I’m about to close on a home built in 1971. The popcorn ceiling came back negative for asbestos, but I do plan to scrape all that off and tear out one bathroom, a small portion of wall in the kitchen/living room area, and I need to remove wall paper and do some sanding on some of the walls that look terrible. I’m aware that asbestos is often in joint compound, but obviously I can’t afford to pay an abatement contractor to seal everything up and do all this work.

I will not be living at the property when this work takes place and will be installing all new flooring and zero carpet. My plan was to just open windows and put a box fan in, use a true hepa vac, and clean really good. And of course turn off the HVAC and seal off vents.

That said, I do have a 2 and 6 year old and the two year olds bedroom is the one with awful sheetrock.

Should I be more concerned and take more precautions with my children or is this sufficient?
You stated your house was built in 1971. Not until 1977, did the Consumer Product Safety Commission ban the use of asbestos in joint compound. This asbestos ban did not affect products already on the market, so it is possible that joint compound containing asbestos was used even after the 1977 ban.

I worked on a house rehab project in 1982, and some of the buckets of joint compound were marked “contains asbestos.” At the time I thought, WTF?

Get a “Home Depot type” test kit [test kit and analysis for around $50], and give yourself some peace of mind: Collect a few samples from the suspected area and send them in for testing. Whether + or-, you can make a better decision at that point.
 

·
retired painter
Joined
·
13,164 Posts
The odds are the ceiling was not painted with lead based enamel. Even though it was still legal to use lead based paints on the interior in 1971 most did not. In fact the majority of popcorn ceilings don't get painted until they are old enough to get dirty. The only way to know for sure if there is a lead based coating is to test it.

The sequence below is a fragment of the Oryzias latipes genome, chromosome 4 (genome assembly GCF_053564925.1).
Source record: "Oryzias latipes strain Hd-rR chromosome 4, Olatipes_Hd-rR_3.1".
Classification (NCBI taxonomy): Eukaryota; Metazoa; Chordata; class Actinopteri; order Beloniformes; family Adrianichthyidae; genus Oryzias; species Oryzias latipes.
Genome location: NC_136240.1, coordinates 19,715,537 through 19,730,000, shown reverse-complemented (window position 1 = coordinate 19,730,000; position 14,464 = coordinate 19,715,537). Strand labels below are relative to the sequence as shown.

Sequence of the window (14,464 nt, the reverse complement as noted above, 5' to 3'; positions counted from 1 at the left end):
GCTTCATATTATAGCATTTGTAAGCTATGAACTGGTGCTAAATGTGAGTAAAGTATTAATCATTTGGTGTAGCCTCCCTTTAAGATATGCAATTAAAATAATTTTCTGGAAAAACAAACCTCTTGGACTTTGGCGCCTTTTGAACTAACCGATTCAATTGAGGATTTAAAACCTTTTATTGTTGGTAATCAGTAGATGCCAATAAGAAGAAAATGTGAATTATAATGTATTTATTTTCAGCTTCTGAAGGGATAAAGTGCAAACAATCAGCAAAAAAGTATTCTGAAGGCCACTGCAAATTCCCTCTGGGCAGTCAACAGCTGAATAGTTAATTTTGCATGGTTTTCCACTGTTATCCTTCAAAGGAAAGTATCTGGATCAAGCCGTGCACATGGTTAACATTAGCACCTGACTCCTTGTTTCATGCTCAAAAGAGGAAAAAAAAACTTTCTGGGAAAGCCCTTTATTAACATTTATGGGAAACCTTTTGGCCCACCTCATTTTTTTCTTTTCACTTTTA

Personally I wouldn't lose sleep over it. I've applied and sanded lead based coatings with no ill effects. Those who do generally breathed the lead dust on a daily basis.
 

·
Registered
Joined
·
173 Posts
Discussion Starter · #13 ·
So I’m guessing the outbuilding thats designed similarly to a barn probably does have lead. It’s red. Any ideas on how to best approach that? Should I encapsulate it with vinyl siding or tear it down?
 

·
Registered
Joined
·
173 Posts
Discussion Starter · #15 ·
I don’t know. I haven’t inspected it really well. I think it was probably built when the house was. It’s in good shape, but obviously not a new structure. It has been added on to, but it has an old screw-in fuse electric box so I assume there is a good chance it has lead paint on it.
 

·
Registered
Joined
·
173 Posts
Discussion Starter · #17 ·
Let’s just assume the joint compound has asbestos - is it enough if I keep everything really wet when tearing it out, put a box fan in the window going to be enough ? Wear respirator and tyvek? I worry about it lingering in the house indefinitely when my kids move in.
 
1 - 17 of 17 Posts
This is an older thread, you may not receive a response, and could be reviving an old thread. Please consider creating a new thread.
Top